Collapsed Disc

A collapsed disc is one of the medical terms that are sometimes used to describe an intervertebral disc that has undergone degenerative changes, putting the health of the spine at risk. Other terms that are often used interchangeably to describe the collapsed disc back condition include black disc, disc protrusion, slipped disc, torn disc, ruptured disc, bulging disc, and herniated disc.

Degenerative changes to the discs of the back may include conditions where the disc material diminishes in its nucleus, or when the outer layer that keeps the disc rigid weakens, and then tears. The outer portion of the disc is called the annulus fibrosus and it is composed of durable dense collagen I and I fibers. These collagen fibers are composed of many tough layers that are designed for long use, though they may wear out eventually like the treads of a tire. The inner portion of the disc is called the nucleus pulposus, and it is jellylike and malleable. The components of this nucleus of the disc that make up its gel-like consistency includes a loose suspension of keratin, chondroitin, proteoglycan aggrecans, collagen fibrils, and hyaluronic chains. The malleability of this goopy suspension in the nucleus of the disc gives the disc its ability to act as a shock absorber for the spine. The rigidity of the annulus on the outside of the disc helps them maintain the structural integrity of the disc and to hold the contents of the nucleus inside of it.



If either of these two sections of the disc becomes damaged, it can hurt the structural integrity of the back, as well as the spinal nerve roots that lie adjacent to the discs that are degenerated.

One of the main functions of the discs is the separation of the vertebrae that they lie between. Each intervertebral disc lies between two vertebral bodies, which are the weight bearing parts of the vertebrae (spinal bones). Due to a disc herniation or the loss of material in the center of the disc, the disc may lose its height and collapse downwards. Eventually the disc may lose so much height that the vertebrae contact pone another, which can lead to the development of bone spurs (osteophytes). The development of these bone spurs may cause pain and serious spine problems such as spinal stenosis if they are pointed towards the spinal canal, reducing the sides of the vertebral foramen which houses the nerves of the spinal canal. The deterioration of this joint may cause an increase in pressure towards other joints in the nearby area, such as the other discs and the facet joints. If you understand this, you could see how the degeneration of the disc can begin a chain reaction of pathology that spreads through the rest of the spine.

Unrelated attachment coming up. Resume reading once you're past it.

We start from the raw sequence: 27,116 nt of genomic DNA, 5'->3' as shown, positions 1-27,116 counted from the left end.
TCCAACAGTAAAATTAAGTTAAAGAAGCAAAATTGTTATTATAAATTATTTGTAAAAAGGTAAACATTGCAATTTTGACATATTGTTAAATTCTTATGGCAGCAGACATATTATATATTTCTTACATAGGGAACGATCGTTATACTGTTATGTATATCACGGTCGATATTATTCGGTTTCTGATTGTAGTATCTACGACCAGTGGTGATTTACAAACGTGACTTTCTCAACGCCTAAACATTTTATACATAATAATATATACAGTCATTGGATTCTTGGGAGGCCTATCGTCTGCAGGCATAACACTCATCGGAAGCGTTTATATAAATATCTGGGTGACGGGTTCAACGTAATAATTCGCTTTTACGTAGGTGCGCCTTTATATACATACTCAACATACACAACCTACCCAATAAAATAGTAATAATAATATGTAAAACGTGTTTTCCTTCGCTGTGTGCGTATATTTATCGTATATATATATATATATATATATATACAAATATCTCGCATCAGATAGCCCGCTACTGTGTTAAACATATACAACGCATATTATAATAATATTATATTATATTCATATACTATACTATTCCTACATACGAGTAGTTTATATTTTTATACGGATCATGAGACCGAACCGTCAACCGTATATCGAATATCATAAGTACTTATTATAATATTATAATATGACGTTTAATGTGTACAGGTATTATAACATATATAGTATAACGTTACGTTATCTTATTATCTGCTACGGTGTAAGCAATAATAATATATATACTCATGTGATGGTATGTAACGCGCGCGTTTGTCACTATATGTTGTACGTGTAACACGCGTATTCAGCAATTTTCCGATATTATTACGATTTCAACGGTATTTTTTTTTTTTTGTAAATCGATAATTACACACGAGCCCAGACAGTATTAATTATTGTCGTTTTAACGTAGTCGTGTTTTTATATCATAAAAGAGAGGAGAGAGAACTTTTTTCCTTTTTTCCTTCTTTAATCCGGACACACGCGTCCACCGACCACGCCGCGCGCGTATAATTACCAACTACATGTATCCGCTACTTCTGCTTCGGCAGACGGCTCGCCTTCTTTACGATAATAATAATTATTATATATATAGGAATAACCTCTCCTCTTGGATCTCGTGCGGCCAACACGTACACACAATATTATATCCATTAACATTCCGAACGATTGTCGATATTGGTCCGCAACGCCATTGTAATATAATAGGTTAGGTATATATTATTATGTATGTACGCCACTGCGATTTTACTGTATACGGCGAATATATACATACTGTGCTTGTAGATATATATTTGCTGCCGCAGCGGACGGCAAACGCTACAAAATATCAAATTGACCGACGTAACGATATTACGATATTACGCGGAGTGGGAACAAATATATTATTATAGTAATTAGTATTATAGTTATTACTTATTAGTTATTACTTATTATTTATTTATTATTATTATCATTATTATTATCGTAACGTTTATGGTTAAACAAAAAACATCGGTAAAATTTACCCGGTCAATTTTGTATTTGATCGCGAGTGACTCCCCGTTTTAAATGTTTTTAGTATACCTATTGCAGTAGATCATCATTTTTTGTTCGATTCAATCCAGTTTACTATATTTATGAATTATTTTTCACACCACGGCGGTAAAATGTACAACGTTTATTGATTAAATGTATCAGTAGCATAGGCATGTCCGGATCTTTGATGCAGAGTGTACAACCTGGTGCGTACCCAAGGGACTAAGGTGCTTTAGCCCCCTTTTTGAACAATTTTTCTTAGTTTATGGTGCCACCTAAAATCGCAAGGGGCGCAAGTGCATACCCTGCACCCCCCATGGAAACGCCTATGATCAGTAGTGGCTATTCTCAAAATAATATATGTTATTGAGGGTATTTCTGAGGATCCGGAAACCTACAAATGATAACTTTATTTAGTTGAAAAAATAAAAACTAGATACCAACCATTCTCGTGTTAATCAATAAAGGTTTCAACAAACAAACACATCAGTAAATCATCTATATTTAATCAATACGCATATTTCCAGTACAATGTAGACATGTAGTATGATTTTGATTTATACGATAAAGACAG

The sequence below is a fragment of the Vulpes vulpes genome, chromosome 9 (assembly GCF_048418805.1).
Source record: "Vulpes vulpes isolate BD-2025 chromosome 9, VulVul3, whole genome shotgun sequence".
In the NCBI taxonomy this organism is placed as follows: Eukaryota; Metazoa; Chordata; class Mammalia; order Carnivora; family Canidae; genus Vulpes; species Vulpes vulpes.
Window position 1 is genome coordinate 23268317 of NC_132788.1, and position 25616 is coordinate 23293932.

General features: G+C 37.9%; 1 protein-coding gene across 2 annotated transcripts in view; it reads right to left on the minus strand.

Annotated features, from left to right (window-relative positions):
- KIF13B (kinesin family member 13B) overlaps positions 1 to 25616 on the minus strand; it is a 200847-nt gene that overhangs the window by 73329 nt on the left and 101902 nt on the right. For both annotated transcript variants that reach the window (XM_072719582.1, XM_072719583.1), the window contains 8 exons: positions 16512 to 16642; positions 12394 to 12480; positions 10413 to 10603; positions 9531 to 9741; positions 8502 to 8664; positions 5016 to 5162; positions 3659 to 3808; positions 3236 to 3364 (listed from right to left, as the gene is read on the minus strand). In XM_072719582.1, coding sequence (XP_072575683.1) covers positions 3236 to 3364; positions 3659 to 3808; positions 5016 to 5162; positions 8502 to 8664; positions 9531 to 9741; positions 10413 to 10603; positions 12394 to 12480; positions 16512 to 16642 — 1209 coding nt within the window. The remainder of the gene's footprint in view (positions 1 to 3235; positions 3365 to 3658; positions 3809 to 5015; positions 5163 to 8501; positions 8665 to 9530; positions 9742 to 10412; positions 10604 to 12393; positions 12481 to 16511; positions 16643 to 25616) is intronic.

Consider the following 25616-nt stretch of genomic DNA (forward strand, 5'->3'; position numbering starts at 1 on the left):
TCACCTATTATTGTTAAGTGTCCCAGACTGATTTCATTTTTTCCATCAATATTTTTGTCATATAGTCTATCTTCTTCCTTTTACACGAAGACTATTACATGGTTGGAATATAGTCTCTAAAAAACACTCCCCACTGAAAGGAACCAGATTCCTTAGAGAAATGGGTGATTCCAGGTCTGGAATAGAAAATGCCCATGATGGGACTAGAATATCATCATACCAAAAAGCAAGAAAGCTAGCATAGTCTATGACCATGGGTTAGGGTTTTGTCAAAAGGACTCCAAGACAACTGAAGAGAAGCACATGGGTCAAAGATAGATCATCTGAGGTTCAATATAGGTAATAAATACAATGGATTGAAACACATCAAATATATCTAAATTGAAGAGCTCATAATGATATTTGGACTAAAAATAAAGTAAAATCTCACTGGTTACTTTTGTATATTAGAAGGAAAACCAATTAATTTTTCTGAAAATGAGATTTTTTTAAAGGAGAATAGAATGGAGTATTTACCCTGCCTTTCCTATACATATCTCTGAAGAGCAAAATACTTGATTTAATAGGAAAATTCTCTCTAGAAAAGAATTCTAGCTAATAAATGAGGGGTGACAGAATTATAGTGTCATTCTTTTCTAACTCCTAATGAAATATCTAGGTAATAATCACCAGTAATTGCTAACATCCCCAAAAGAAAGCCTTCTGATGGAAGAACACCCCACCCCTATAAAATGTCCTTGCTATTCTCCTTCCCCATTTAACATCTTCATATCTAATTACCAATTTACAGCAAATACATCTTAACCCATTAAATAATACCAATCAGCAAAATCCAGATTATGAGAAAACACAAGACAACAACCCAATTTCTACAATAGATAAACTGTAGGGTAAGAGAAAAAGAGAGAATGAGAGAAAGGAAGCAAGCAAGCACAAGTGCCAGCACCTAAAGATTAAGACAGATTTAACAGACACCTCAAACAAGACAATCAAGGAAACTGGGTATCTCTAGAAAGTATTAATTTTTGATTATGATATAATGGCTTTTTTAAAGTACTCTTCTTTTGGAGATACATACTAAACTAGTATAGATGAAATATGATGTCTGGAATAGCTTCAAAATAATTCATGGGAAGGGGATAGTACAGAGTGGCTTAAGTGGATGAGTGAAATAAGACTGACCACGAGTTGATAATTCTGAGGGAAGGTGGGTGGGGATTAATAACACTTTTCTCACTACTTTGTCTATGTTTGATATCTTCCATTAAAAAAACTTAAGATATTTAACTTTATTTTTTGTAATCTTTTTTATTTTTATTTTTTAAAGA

Another reason that the intervertebral disc may change in shape and height is if its outer portion (the annulus) ruptures. This rupture of the annulus may cause the contents of its interior to spill out of its center and press into structures such as the spinal nerves and ligaments. The gel material in the nucleus may stay where it is in the spine interior and remain there for a long time. This is because there is no real mechanism for the body to re-absorb it, so it may stay where it is and disrupt the functioning of the disc.

Back pan may result due to this constriction of the spinal nerves, which may range from mild to severe. If the nerve is constricted for days and weeks, the nerve damage may become permanent.

Physical Examination to Diagnose Back Problems: Medical imaging tests such as X-Rays may tell doctors a lot about the width and thickness of the intervertebral discs. CT Scans and MRIs provide much more information about the discs in terms helping to diagnose back conditions such as bulging discs and herniated discs.

But the physical examinations is still important in determining how much the nerve damage has affected the function of the structures that the nerve supplies. During the physical exam, the doctor will tap on the arms with a reflex hammer to see if the patient's reflexes have been affected. The doctor will ask you to push one of your legs or arms against a resistance to test for normal or abnormal muscle strength. The doctor will palpate certain sections of your back or extremities to see where the source of the pain or referred pain is coming from.